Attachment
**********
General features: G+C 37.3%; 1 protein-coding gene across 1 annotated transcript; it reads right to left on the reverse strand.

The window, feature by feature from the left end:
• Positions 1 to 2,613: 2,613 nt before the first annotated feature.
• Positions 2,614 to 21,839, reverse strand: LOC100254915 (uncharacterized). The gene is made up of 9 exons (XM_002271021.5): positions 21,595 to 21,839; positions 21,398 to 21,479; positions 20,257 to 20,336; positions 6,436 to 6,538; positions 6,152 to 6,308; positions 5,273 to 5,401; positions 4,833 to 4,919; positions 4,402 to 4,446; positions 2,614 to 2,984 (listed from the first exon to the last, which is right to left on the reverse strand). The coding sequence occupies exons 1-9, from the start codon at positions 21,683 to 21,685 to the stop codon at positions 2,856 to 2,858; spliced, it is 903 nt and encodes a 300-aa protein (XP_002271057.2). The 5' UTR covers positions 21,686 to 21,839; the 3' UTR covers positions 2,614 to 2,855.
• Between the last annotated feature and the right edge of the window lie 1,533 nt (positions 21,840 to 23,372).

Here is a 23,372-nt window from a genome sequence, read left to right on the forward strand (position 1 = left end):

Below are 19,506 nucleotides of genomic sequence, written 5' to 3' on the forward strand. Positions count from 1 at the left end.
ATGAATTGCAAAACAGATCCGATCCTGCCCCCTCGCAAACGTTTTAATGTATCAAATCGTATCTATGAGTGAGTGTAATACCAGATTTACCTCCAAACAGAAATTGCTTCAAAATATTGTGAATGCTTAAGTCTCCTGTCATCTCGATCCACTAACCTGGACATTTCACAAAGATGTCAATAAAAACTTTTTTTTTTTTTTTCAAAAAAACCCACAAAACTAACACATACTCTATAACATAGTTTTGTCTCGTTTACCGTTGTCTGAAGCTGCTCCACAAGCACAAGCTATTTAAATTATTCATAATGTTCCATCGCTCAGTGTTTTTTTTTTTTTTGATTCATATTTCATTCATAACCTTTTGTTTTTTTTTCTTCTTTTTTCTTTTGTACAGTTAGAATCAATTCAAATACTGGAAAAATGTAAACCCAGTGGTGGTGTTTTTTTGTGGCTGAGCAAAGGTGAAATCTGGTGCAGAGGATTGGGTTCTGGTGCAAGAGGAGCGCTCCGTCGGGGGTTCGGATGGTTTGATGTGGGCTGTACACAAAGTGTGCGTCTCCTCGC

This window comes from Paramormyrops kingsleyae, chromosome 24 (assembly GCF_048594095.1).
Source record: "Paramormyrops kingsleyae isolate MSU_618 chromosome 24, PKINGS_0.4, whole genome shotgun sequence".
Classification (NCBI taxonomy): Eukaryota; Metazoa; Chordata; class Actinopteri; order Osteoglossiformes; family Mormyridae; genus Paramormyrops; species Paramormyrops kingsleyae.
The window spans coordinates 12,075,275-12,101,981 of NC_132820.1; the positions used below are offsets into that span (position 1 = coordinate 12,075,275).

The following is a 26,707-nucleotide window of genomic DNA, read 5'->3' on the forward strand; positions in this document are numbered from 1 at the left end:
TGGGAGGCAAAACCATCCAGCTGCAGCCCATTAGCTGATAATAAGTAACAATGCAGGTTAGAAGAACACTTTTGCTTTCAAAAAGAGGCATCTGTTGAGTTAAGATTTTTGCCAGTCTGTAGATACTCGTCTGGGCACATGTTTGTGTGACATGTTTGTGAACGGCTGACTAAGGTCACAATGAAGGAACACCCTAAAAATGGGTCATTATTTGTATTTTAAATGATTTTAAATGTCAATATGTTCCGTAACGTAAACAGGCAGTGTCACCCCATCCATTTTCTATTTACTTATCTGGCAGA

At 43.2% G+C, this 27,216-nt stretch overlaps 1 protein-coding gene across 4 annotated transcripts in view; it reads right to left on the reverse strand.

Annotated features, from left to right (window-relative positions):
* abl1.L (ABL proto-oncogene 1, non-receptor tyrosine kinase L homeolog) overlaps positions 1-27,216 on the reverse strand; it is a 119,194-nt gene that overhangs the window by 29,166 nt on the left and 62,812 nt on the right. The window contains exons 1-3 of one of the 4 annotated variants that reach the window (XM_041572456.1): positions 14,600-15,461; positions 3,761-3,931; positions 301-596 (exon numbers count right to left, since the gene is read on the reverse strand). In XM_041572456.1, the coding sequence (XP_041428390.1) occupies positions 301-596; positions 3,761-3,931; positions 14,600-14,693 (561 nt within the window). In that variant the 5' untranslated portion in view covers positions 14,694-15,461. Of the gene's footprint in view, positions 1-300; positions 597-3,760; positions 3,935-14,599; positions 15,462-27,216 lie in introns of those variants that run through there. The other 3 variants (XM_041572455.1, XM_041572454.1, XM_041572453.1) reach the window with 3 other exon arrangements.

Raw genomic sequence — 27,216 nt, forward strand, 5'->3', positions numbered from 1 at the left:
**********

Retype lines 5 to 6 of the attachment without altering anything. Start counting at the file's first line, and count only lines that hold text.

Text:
• Between the last annotated feature and the right edge of the window lie 1,533 nt (positions 21,840 to 23,372).

Here is a 23,372-nt window from a genome sequence, read left to right on the forward strand (position 1 = left end):